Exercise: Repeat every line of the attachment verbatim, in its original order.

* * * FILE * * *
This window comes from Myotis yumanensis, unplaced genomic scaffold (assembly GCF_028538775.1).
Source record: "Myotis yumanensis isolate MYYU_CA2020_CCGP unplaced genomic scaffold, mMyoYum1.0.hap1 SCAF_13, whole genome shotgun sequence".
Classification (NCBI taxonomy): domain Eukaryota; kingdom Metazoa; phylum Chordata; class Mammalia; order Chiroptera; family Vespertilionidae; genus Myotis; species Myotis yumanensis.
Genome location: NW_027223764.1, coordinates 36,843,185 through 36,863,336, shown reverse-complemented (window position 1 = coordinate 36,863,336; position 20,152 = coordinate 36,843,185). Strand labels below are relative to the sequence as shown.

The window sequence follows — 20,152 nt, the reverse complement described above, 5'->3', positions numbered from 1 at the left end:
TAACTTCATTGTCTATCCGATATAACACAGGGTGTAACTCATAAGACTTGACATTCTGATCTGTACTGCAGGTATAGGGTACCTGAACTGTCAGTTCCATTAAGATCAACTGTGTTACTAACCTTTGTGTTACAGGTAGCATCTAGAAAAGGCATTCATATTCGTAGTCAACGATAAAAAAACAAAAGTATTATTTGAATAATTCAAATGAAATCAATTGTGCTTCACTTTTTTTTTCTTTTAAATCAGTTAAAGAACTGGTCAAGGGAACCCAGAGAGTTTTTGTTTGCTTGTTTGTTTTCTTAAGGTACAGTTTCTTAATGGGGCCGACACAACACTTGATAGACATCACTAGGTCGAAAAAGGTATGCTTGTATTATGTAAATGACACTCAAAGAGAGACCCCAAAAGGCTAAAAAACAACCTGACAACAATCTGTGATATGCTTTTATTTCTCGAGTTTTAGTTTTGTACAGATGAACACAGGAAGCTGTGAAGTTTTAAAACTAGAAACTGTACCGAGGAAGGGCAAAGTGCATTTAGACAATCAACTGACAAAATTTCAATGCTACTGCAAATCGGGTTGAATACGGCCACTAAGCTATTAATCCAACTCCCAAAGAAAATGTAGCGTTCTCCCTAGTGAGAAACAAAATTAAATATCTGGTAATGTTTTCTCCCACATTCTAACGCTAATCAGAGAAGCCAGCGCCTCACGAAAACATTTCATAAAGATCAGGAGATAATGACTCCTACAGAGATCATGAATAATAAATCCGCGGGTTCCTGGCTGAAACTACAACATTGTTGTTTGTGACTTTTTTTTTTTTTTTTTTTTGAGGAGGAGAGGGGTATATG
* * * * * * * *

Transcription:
This window comes from Myotis yumanensis, unplaced genomic scaffold (assembly GCF_028538775.1).
Source record: "Myotis yumanensis isolate MYYU_CA2020_CCGP unplaced genomic scaffold, mMyoYum1.0.hap1 SCAF_13, whole genome shotgun sequence".
Classification (NCBI taxonomy): domain Eukaryota; kingdom Metazoa; phylum Chordata; class Mammalia; order Chiroptera; family Vespertilionidae; genus Myotis; species Myotis yumanensis.
Genome location: NW_027223764.1, coordinates 36,843,185 through 36,863,336, shown reverse-complemented (window position 1 = coordinate 36,863,336; position 20,152 = coordinate 36,843,185). Strand labels below are relative to the sequence as shown.

The window sequence follows — 20,152 nt, the reverse complement described above, 5'->3', positions numbered from 1 at the left end:
TAACTTCATTGTCTATCCGATATAACACAGGGTGTAACTCATAAGACTTGACATTCTGATCTGTACTGCAGGTATAGGGTACCTGAACTGTCAGTTCCATTAAGATCAACTGTGTTACTAACCTTTGTGTTACAGGTAGCATCTAGAAAAGGCATTCATATTCGTAGTCAACGATAAAAAAACAAAAGTATTATTTGAATAATTCAAATGAAATCAATTGTGCTTCACTTTTTTTTTCTTTTAAATCAGTTAAAGAACTGGTCAAGGGAACCCAGAGAGTTTTTGTTTGCTTGTTTGTTTTCTTAAGGTACAGTTTCTTAATGGGGCCGACACAACACTTGATAGACATCACTAGGTCGAAAAAGGTATGCTTGTATTATGTAAATGACACTCAAAGAGAGACCCCAAAAGGCTAAAAAACAACCTGACAACAATCTGTGATATGCTTTTATTTCTCGAGTTTTAGTTTTGTACAGATGAACACAGGAAGCTGTGAAGTTTTAAAACTAGAAACTGTACCGAGGAAGGGCAAAGTGCATTTAGACAATCAACTGACAAAATTTCAATGCTACTGCAAATCGGGTTGAATACGGCCACTAAGCTATTAATCCAACTCCCAAAGAAAATGTAGCGTTCTCCCTAGTGAGAAACAAAATTAAATATCTGGTAATGTTTTCTCCCACATTCTAACGCTAATCAGAGAAGCCAGCGCCTCACGAAAACATTTCATAAAGATCAGGAGATAATGACTCCTACAGAGATCATGAATAATAAATCCGCGGGTTCCTGGCTGAAACTACAACATTGTTGTTTGTGACTTTTTTTTTTTTTTTTTTTTGAGGAGGAGAGGGGTATATG